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Book Forum: History and Society   |    
Reading Lolita in Tehran: A Memoir in Books
PETER D. KRAMER, M.D.
Am J Psychiatry 2003;160:2252-2253. doi:10.1176/appi.ajp.160.12.2252
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By Azar Nafisi. New York, Random House, 2003, 347 pp., $23.95.

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Does literature have a moral value? If so, where does that value reside? Under the regime of the revolutionary ayatollahs in Iran, Azar Nafisi and her students answered these questions in practice. The outline of Nafisi’s story is widely known, thanks to her appearances on public radio. A literature professor and Nabokov scholar, Nafisi resigned or was fired from several universities for refusing to wear the veil. In the mid-1990s, she opened her apartment in Tehran to seven of her female students for a fiction study group held in secret. The key texts included Nabokov’s Invitation to a Beheading and Lolita—although the reading extended to novels by F. Scott Fitzgerald, Henry James, and Jane Austen.

The relevance of Nabokov’s Invitation is obvious. The book is a dystopian fantasy. The text lays bare the frailty and absurdity of the forces of evil while it celebrates the nobility of refusal in the face of coercion. Even Lolita has its straightforward uses. Nafisi gives the book an odd reading, one in which Humbert Humbert’s obsessions are stripped of any charm. His young captive’s courage comes to the fore—so that Lolita can be understood as an account of psychological victory over systematic abuse.

But even as she offers it, Nafisi pulls back from this heavy-handed application of literature. The Islamic Republic of Iran maintained its hegemony through the repression of women, but, she says, "We were not Lolita, the Ayatollah was not Humbert and this republic was not what Humbert called his princedom by the sea." The novel goes against the grain of oppression for reasons intrinsic to the book’s composition: its language and its vision, as exemplified even in simple descriptive passages. What the ayatollahs and their minions cannot permit are subtlety, clarity, and exact discrimination. It is subversive merely to indicate that characters have past lives and that a precise depiction of private history might matter. The unique, idiosyncratic consciousness is offensive to tyranny.

Nafisi’s covert seminars lasted about 2 years, ending in 1997, but her account of life in Iran extends back to the 1980s and before. Enacting her brief for individual vision, she uses autobiography to critique politics. The naive hope invested in the overthrow of the Shah, the oversimple faith of intellectuals caught up in anarchism—every aspect of the self-enslavement of a nation—are at once understandable and horrific when illuminated by personal encounters. The victims of the revolution include its early supporters, devout Muslims whose faith was not fanatical enough. Nafisi writes of intimate daily intimidation and humiliation, enforced through the threat and reality of torture. Many of Nafisi’s students have suffered years of previous imprisonment. Women can be arrested for showing a wisp of hair under a shawl; simply being attractive inspires rape by armed guards. Nafisi spends pages on the appearance of women. A glimmer of hope attaches to the way bright clothing emerges in a private room, once the prescribed robes and scarves are removed. The regime maintains its hegemony first through the repression of women.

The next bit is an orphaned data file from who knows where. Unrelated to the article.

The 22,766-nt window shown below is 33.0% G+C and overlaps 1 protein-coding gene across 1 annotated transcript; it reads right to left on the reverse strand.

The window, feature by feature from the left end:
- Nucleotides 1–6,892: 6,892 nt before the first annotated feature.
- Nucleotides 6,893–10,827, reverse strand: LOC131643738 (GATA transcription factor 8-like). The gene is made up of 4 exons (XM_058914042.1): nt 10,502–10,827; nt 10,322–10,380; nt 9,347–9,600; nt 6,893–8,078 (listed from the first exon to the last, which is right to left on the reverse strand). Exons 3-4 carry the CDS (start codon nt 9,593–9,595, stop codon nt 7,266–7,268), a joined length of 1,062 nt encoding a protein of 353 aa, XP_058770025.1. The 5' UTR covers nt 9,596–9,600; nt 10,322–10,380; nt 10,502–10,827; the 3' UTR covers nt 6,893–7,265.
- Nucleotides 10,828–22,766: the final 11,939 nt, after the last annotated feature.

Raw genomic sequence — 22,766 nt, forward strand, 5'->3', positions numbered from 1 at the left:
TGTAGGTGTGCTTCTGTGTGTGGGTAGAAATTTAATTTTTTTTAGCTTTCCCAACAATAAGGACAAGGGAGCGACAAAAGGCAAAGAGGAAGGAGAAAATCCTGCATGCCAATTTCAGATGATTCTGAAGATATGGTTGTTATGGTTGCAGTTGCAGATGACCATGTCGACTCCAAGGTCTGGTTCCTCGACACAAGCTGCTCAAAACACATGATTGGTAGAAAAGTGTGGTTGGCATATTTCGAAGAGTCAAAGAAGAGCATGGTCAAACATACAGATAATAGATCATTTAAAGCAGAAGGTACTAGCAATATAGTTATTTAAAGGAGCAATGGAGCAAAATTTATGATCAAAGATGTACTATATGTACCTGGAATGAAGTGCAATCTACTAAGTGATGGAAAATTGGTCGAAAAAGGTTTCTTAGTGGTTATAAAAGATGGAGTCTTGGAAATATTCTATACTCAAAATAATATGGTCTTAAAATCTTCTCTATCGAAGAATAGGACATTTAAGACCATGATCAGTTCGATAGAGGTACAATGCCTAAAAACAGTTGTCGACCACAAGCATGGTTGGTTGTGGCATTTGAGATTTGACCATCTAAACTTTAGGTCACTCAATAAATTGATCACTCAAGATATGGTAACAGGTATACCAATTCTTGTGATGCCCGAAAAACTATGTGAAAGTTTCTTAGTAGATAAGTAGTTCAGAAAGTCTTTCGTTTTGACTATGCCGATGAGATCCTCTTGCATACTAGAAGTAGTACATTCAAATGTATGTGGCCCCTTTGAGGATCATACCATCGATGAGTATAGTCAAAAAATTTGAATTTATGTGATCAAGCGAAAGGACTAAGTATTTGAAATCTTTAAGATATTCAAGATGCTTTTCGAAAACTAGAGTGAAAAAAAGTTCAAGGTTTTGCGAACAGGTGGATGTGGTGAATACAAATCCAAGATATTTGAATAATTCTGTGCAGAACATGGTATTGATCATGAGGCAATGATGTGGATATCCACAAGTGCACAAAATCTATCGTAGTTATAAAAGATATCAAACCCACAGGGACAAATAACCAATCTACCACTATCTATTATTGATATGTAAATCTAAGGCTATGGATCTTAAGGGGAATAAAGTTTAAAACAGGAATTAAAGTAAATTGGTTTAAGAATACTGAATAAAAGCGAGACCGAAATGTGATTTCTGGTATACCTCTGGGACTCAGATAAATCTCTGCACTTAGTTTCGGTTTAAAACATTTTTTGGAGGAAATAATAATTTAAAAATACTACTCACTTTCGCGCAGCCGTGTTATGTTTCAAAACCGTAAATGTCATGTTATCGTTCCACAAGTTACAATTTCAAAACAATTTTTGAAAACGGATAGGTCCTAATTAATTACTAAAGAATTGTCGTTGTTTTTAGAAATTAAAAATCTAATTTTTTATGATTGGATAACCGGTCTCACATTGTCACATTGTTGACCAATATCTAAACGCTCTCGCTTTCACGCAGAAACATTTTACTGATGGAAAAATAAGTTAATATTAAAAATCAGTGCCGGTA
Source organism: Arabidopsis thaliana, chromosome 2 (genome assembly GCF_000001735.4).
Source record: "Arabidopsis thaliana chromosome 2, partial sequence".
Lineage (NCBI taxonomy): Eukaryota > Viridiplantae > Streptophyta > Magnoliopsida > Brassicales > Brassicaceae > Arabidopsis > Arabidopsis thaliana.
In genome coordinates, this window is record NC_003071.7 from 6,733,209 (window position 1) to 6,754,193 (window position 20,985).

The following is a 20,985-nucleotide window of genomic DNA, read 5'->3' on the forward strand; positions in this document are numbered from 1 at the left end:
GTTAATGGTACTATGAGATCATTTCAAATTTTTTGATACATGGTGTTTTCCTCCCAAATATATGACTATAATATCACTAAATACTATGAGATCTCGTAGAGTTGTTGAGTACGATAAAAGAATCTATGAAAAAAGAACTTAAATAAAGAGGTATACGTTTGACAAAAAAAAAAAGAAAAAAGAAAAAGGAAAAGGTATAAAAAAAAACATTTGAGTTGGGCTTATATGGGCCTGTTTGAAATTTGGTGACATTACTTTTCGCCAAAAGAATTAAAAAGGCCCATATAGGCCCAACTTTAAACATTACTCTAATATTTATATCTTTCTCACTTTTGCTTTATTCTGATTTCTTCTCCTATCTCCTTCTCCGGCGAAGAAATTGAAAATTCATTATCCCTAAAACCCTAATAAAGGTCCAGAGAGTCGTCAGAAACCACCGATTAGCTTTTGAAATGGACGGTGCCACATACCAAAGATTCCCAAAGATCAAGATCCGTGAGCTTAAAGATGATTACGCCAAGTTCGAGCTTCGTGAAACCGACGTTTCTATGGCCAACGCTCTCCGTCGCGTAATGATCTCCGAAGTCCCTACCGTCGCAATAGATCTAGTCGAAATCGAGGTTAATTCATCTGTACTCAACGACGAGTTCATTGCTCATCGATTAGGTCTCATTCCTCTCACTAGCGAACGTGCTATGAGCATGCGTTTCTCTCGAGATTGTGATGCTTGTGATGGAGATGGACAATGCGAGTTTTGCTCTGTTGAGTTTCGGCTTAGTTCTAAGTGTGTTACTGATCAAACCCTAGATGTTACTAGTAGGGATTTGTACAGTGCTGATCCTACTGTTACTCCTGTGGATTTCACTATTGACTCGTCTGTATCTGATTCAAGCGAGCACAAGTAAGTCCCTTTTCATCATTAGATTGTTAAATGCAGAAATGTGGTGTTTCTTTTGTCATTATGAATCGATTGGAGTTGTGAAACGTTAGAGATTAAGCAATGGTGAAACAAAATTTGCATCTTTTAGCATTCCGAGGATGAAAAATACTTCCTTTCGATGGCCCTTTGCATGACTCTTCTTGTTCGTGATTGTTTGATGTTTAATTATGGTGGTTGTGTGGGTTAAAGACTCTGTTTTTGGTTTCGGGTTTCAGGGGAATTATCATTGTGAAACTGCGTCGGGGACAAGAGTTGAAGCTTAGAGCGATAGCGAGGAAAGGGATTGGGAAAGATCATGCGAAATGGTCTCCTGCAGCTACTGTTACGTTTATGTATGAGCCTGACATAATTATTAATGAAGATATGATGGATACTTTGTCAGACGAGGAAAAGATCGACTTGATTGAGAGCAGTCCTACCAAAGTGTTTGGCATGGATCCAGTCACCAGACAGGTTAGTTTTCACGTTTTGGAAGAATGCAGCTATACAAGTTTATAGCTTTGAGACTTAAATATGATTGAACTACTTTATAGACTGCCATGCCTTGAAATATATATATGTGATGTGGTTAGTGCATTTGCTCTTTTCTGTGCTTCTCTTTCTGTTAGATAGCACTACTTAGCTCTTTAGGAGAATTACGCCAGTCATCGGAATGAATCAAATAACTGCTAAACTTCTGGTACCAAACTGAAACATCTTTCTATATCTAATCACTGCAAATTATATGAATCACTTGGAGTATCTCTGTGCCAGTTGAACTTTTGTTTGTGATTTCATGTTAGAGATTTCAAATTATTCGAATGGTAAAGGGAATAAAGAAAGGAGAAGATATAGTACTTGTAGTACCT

Each section of the book is linked to an author and Nafisi’s analysis of one or two texts. To construct a portrait of the early years of the revolution, 1979 and 1980, Nafisi focuses on her university class’s debate on the morality of The Great Gatsby. Is it possible to look beyond the scandal of adultery to find virtue in the truth of the novel’s core, "the perishability of dreams once they are transformed into hard reality"? The analogy is to "the terrible, beautiful dream, impossible in its actualization," of a transformed Iran.

Daisy Miller and Washington Square are touchstones for the Iran-Iraq War, accompanied, as it was, by continuing usurpations of freedom. The villain in Henry James is always the man who fails to evince empathy—who cannot muster the courage to acknowledge the legitimate feelings that move the novels’ heroines. Nafisi links the personal to the political: "Lack of empathy was to my mind the central sin of the regime, from which all the others flowed." In these circumstances, as in James’s writings, "A hero becomes one who safeguards his or her individual integrity at almost any cost."

In the extraordinary fourth section of her memoir, Nafisi takes a direct look at the romantic lives of young women in the Islamic Republic. The delicate negotiations in Pride and Prejudice stand in contrast. Nafisi’s late chapters, about the 1990s, are studded with accounts of the murder of intellectuals. Nafisi’s writing does not always embody the virtues it admires; she can be pedestrian and repetitive, and sometimes her descriptions simply lack interest. But Reading Lolita has compensatory strengths, ones often absent in contemporary memoirs. Nafisi is a witness of great events, and her own actions in the face of those events are exemplary. In her teaching, Nafisi manages to maintain balance and exactness in the face of overwhelming external pressures for simplification.

She serves as an extraordinary mentor, inspiring and justifying loyalty in her students. Her book is enlarged by personal courage, hers and her students’, that mirrors the attitude of the fictional protagonists Nafisi admires. Effectively, Reading Lolita demonstrates that there is not a single pathway to the creation of literature, not a single set of elements. On rare occasions, the moral vision of the author will suffice.

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